As North Yorkshire County Council’s cabinet pushed forward proposals to increase its council tax demand by two per cent and a further two per cent to cover the spiralling cost of adult social care, its finance boss said he was doing so with “a heavy heart”.
The meeting heard 1,800 responses to its budget consultation and that there had been a shift this year towards more people wanting more restricted increases, where previously there had been acceptance of the need for above inflation council tax rises.
Coun Gareth Dadd, who is also the authority’s deputy leader, said: “This evidence will be paramount with government lobbying. We are now at a tipping point of acceptability over council tax. Some may say this is a bit of a rural revolution.”
The meeting heard the government had created an additional budgeting headache for the authority by proposing that local authorities be banned from using their general funds to subsidise shortfalls in school funding without the approval of the Secretary of State.
Councillors were told the decision could represent recognition of the council’s shortfall in funding for children with special educational needs and disabilities, but unless the government provided extra funding the gap would be £12m over the next four years.
Coun Dadd said the root cause of North Yorkshire’s difficulties centred around an unfair formula being used by the government to calculate how much funding councils should receive.
He told members: “It cannot be right, as efficient as we are, that an average band D property council tax in North Yorkshire to be £1,544 and for a band D property in an average inner London borough to be £1,157, with some Westminster, for example, being £433 or £754 if you count the Greater London Authority.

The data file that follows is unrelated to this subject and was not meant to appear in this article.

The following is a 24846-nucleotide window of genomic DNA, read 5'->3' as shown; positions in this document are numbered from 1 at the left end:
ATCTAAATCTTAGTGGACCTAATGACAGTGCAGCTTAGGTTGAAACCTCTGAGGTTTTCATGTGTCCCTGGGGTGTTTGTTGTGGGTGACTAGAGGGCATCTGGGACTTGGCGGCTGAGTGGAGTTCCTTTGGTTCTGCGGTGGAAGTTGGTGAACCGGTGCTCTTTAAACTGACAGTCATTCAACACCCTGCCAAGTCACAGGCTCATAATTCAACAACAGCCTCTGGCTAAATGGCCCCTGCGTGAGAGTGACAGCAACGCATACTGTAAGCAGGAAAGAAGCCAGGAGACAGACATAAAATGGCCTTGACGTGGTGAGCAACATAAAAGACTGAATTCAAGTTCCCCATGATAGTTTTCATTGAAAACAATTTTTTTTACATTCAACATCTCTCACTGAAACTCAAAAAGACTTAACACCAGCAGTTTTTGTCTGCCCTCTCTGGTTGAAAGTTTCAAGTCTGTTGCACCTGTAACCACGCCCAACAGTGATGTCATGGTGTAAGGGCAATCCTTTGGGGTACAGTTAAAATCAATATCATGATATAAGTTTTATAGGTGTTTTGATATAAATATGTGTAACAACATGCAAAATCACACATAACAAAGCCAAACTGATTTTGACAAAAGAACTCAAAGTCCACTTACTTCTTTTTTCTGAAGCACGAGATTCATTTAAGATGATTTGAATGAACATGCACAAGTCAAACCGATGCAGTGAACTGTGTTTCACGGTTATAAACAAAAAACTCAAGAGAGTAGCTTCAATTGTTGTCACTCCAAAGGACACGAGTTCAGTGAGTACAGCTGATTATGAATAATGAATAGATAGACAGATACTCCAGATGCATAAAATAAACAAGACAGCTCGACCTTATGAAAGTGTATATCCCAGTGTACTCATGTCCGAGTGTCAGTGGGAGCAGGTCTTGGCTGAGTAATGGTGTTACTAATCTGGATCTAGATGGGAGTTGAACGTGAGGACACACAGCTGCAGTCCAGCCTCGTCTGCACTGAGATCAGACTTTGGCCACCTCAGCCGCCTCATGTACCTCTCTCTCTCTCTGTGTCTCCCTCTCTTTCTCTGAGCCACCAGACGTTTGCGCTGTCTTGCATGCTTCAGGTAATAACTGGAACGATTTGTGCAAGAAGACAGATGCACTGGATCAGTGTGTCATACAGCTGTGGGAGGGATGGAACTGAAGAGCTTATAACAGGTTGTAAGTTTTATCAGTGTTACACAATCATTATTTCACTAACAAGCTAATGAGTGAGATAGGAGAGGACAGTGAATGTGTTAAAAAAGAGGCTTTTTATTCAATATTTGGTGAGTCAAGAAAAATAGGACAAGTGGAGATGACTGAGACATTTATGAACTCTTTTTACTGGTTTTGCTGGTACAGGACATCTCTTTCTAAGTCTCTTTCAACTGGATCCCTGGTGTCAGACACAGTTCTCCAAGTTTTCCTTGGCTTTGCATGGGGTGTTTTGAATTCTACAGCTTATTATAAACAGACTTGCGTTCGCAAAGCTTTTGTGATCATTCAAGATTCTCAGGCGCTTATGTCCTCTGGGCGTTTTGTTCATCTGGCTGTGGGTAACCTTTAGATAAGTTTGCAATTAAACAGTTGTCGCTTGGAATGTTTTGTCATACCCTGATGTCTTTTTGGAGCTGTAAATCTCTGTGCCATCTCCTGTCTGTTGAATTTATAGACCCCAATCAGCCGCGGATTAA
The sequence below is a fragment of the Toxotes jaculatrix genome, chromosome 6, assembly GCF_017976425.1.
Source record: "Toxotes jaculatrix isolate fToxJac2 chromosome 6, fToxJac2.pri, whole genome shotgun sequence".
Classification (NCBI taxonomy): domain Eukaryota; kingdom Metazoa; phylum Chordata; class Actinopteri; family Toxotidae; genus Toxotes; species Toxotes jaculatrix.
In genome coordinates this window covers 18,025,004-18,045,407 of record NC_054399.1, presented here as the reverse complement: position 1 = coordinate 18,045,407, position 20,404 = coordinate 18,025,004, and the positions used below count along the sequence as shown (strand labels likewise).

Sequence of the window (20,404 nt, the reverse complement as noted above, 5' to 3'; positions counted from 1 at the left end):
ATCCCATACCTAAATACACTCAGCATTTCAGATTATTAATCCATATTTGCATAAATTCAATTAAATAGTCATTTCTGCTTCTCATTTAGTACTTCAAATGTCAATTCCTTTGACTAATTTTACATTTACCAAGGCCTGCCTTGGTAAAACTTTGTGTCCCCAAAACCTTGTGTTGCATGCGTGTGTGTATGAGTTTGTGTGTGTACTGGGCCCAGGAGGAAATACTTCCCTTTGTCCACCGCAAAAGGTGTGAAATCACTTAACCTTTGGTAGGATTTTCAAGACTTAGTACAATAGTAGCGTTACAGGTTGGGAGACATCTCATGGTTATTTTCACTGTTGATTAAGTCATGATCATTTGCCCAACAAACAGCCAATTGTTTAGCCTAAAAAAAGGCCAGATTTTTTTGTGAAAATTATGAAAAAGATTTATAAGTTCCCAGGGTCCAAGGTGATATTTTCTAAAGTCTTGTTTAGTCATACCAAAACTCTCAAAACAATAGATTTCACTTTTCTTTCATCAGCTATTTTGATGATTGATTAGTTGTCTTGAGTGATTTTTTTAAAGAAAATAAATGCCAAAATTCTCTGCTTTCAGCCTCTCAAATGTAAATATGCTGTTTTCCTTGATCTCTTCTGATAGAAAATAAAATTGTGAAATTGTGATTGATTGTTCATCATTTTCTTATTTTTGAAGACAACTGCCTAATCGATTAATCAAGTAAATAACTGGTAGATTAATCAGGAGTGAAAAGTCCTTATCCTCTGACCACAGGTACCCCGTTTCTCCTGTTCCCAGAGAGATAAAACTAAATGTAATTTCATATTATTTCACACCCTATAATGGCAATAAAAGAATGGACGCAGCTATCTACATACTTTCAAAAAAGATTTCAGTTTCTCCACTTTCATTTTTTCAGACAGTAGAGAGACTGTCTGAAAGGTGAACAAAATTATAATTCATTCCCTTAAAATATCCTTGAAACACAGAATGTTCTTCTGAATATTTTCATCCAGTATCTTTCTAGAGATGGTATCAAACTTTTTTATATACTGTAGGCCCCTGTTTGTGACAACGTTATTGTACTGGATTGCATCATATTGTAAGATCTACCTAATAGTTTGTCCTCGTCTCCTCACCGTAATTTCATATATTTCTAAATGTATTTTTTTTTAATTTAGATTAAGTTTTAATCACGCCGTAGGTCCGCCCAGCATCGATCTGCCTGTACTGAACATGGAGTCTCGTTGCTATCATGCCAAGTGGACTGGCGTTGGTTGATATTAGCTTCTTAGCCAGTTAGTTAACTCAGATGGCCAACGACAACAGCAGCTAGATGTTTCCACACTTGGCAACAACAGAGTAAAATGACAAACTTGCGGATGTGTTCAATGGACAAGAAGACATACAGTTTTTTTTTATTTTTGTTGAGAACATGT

“This inequality has been prevailing for decades under governments of all political colours.”
Accountants say while the owners of million pound homes in London can pay less council tax than people living in an average semi-detached house in North Yorkshire as the value of the housing market has risen faster in London and there hasn’t been a revaluation since 1991, so the council tax system feels out of sync.
In addition, rural councils such as North Yorkshire point to how London boroughs can generate huge amounts of funding through car park charges.
Coun Dadd called on the government to be robust in its evidence-based assessments when reviewing funding for councils and urged it to “challenge some of those London boroughs to sharpen their pencils as we have ours”.
He said: “Our greatest wish is for the cost of delivering services to be recognised in this fairer funding review.”
By Stuart Minting , Local Democracy Reporting Service